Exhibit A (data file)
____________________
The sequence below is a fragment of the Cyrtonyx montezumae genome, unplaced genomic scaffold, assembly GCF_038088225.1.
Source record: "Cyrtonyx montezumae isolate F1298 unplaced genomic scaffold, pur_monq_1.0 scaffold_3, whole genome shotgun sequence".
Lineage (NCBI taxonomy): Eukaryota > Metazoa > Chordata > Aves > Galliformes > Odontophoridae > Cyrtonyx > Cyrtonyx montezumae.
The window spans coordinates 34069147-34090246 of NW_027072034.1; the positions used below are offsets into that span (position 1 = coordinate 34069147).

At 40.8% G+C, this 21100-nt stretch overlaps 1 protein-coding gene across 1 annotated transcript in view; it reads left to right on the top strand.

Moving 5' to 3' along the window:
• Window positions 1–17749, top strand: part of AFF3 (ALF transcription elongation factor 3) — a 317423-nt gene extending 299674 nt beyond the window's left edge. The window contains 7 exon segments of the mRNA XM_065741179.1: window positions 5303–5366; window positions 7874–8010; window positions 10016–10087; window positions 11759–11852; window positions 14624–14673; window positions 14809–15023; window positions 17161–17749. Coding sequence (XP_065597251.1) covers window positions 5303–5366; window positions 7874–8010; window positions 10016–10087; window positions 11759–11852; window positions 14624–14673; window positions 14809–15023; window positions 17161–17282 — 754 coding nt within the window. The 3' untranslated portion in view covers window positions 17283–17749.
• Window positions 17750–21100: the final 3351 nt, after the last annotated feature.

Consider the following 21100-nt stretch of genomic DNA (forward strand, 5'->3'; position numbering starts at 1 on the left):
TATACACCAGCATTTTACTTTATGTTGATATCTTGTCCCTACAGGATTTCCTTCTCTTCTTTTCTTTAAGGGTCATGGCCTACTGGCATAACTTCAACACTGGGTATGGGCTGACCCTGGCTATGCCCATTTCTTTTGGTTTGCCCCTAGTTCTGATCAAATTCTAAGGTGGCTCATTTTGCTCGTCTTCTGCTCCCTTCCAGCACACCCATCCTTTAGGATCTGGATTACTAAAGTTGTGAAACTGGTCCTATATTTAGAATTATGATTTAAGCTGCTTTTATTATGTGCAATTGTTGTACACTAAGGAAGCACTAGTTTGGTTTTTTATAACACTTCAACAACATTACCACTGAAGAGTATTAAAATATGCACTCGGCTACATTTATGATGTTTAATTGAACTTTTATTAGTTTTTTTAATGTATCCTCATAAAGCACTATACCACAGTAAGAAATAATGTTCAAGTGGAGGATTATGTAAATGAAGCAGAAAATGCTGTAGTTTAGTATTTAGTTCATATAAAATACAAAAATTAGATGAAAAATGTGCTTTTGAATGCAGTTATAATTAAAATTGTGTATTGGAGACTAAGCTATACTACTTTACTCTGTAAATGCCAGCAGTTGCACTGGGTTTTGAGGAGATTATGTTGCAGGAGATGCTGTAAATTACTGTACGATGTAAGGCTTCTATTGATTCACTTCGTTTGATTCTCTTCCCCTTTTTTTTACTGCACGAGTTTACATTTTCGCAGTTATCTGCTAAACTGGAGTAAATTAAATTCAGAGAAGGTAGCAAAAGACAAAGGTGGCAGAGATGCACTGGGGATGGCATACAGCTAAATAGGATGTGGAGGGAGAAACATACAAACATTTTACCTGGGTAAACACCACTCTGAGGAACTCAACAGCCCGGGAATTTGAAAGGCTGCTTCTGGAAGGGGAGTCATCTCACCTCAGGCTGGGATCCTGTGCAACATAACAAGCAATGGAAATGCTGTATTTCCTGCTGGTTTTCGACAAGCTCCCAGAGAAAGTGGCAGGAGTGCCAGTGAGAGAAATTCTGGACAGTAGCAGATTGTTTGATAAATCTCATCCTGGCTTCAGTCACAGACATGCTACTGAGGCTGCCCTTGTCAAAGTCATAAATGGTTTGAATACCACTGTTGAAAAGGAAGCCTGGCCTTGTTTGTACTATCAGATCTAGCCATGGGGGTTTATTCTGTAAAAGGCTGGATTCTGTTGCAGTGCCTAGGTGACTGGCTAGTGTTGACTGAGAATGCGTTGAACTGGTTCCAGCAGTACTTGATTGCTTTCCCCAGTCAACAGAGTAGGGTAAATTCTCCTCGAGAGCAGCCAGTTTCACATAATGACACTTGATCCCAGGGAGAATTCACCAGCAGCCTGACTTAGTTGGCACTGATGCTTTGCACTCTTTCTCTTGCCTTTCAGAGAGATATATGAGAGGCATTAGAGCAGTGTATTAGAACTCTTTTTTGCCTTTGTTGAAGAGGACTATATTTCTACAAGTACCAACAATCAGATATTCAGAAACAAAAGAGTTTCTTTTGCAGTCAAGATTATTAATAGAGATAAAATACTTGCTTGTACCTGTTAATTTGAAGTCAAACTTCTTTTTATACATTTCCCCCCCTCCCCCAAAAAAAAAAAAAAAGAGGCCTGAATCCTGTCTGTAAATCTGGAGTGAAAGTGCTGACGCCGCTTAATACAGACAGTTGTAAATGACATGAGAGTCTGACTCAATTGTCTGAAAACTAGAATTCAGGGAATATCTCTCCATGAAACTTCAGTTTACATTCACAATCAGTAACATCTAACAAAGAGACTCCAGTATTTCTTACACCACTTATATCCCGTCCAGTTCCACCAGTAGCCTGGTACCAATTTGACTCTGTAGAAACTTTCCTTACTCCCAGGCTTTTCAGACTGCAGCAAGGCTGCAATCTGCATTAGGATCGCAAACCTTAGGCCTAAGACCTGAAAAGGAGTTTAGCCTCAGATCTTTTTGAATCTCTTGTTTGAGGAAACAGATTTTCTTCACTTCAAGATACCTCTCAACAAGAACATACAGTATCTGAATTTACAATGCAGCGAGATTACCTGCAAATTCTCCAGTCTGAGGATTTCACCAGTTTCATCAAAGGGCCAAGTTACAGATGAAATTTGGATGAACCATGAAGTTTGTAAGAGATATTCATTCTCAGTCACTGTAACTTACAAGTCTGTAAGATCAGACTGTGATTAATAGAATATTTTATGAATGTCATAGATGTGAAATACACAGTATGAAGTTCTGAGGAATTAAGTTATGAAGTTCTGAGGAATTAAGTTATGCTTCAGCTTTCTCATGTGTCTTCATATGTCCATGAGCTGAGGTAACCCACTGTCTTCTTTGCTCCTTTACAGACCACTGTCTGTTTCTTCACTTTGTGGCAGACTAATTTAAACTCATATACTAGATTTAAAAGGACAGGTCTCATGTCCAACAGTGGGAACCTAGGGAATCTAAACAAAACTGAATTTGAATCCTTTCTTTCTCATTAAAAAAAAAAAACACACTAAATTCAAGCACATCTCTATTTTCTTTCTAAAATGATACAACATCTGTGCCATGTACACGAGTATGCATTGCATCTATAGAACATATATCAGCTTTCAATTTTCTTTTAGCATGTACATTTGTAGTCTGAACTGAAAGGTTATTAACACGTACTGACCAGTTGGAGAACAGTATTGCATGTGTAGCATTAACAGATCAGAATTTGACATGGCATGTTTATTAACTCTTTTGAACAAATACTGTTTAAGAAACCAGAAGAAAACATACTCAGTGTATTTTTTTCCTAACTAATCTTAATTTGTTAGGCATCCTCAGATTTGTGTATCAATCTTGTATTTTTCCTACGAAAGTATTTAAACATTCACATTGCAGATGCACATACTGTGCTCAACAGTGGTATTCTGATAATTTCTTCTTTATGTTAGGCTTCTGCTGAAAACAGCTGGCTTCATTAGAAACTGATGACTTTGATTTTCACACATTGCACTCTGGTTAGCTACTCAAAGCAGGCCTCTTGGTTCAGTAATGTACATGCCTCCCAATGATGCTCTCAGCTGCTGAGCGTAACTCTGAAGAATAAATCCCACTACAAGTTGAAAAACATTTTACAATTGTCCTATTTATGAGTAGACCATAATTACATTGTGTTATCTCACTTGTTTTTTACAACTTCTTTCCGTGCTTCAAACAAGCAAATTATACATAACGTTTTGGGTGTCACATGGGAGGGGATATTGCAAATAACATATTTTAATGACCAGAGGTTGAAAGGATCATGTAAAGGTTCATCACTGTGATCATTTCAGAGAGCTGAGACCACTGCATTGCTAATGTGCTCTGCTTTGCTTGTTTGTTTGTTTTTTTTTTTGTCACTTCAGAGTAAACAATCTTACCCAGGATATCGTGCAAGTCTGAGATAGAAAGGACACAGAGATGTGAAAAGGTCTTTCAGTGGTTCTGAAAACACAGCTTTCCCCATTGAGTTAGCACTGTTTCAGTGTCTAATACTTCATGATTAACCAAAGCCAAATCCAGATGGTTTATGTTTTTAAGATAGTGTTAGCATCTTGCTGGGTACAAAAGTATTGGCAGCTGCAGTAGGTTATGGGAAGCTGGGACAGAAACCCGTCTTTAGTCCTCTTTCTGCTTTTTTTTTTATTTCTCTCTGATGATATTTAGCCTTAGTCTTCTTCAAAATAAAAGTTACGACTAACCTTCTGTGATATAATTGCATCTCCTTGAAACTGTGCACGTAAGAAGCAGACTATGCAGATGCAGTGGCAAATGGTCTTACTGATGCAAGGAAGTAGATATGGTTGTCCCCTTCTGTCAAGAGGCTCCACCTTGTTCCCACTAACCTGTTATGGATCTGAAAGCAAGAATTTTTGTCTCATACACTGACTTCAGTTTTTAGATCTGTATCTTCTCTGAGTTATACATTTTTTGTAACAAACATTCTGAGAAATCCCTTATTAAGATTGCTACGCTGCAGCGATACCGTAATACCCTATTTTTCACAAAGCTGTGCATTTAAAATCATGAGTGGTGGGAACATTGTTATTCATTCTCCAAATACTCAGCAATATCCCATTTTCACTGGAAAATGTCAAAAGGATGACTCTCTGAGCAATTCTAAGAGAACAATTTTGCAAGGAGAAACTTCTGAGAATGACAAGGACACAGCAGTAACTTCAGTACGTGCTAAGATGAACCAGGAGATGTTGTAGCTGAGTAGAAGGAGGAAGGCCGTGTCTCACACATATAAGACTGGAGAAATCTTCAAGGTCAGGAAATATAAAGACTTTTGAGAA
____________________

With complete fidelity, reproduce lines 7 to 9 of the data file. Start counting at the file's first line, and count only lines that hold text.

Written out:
• Window positions 1–17749, top strand: part of AFF3 (ALF transcription elongation factor 3) — a 317423-nt gene extending 299674 nt beyond the window's left edge. The window contains 7 exon segments of the mRNA XM_065741179.1: window positions 5303–5366; window positions 7874–8010; window positions 10016–10087; window positions 11759–11852; window positions 14624–14673; window positions 14809–15023; window positions 17161–17749. Coding sequence (XP_065597251.1) covers window positions 5303–5366; window positions 7874–8010; window positions 10016–10087; window positions 11759–11852; window positions 14624–14673; window positions 14809–15023; window positions 17161–17282 — 754 coding nt within the window. The 3' untranslated portion in view covers window positions 17283–17749.
• Window positions 17750–21100: the final 3351 nt, after the last annotated feature.

Consider the following 21100-nt stretch of genomic DNA (forward strand, 5'->3'; position numbering starts at 1 on the left):